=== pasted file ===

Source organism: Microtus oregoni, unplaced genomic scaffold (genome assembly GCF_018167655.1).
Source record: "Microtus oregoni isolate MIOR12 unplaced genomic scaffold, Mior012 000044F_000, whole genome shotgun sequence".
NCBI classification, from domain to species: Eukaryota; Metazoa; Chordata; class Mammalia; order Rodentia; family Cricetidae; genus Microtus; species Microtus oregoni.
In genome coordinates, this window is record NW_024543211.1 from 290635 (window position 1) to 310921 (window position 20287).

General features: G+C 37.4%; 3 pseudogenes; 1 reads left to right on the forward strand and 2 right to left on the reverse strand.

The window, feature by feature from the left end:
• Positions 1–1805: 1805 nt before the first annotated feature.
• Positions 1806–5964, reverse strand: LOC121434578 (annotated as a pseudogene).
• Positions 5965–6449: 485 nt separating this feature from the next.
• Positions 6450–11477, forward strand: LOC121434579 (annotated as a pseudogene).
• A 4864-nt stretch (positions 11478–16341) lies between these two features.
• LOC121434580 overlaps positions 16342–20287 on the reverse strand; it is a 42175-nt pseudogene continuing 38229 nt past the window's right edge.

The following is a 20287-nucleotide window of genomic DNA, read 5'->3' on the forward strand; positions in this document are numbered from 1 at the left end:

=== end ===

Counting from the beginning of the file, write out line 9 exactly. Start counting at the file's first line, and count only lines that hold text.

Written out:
• Positions 5965–6449: 485 nt separating this feature from the next.